1. Natural gas is a clean, versitile fuel, but its distribution is regionally skewed. Unlike oil, there is limited global market given the need for dedicated pipelines or special liquefaction facilities.  I calculated the costs and security measures for importing natural gas from West or Central Asia, overland (i.e,. through Pakistan), showing it made economic and strategic sense for both countries.  This work helped seed the proposed real-world pipeline being negotiated today.  I also did extensive briefings and analysis notes on this topic for government officials and decision-makers.

  2. It's easier to find out what's wrong with electricity pricing and regulation than what's right.  India's electricity two-part tariff was flawed because it gave the likelihood for additional profits to generators without giving them any of the risk.  I suggested some changes to the statutes, including pricing gas on actuals than nominal norms.  Electricity pricing is still contentious, but one needs a balance of incentivizing producers and keeping costs low for consumers.  India operates mostly on costs-plus models, so getting it right is especially important.  Of course, a market would only work when it's a true, competitive market!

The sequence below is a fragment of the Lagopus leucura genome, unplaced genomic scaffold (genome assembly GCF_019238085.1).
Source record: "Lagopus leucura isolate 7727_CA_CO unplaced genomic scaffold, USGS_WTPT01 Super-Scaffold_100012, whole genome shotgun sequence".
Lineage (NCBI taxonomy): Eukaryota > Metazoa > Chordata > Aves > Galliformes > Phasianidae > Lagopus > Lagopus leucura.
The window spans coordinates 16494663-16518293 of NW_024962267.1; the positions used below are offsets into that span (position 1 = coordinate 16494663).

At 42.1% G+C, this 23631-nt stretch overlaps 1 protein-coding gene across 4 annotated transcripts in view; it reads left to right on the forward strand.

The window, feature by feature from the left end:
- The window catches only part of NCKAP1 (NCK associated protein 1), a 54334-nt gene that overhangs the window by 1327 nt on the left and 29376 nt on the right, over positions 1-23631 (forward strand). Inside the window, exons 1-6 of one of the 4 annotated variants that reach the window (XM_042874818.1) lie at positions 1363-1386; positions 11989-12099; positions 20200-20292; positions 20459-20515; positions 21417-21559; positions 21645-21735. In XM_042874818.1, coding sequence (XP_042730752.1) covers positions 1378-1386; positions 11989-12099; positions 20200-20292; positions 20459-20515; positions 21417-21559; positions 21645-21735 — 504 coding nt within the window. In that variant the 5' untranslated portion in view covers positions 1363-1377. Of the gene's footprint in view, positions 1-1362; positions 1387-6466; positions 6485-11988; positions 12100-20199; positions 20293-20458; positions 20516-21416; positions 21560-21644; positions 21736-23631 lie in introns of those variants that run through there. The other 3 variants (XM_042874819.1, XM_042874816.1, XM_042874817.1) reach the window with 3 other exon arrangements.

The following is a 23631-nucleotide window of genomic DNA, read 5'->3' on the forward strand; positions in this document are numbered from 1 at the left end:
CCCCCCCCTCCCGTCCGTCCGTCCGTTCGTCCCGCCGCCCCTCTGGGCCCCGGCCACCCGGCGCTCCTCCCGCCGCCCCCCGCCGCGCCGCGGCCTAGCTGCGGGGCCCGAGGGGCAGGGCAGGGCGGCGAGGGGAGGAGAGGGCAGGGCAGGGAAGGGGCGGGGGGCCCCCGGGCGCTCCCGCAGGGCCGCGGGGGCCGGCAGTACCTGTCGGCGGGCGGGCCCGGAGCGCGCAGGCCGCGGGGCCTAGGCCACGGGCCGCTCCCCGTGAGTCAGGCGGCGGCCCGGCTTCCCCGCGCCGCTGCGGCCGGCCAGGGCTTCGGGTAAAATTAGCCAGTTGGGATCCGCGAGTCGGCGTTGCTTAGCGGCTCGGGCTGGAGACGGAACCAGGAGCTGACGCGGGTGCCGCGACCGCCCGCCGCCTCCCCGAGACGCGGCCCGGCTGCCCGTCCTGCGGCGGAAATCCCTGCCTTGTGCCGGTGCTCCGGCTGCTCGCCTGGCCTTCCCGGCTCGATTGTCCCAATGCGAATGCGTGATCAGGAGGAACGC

3. Electricity reform in developing regions hasn't gone as planned (unbundling and privatization), as per the so-called World Bank model.  A major team effort headed by PESD, Stanford University, showed that this wasn't merely because countries didn't follow the textbook model correctly - the model itself was flawed due to a poor understanding of hybrid firms, ones combining public and private attributes.  In my chapter on the Political Economy of Power Sector Reform in India in The Political Economy and Institutions of Power Sector Reform in the Developing World, I showed how India's reforms were surprisingly similar to the experiences of other major developing countries, with some additional twists due to the federal and state nature of electricity in India.

  4. Security is a theme that has come up again and again, be it energy security, network security, or a nebulous human security.  Security is likely a relative term, and countries like India need not stress 100% indpendence as their goal when it comes to energy (or food) security.  It's too costly, and hurts penetration and equitable distribution.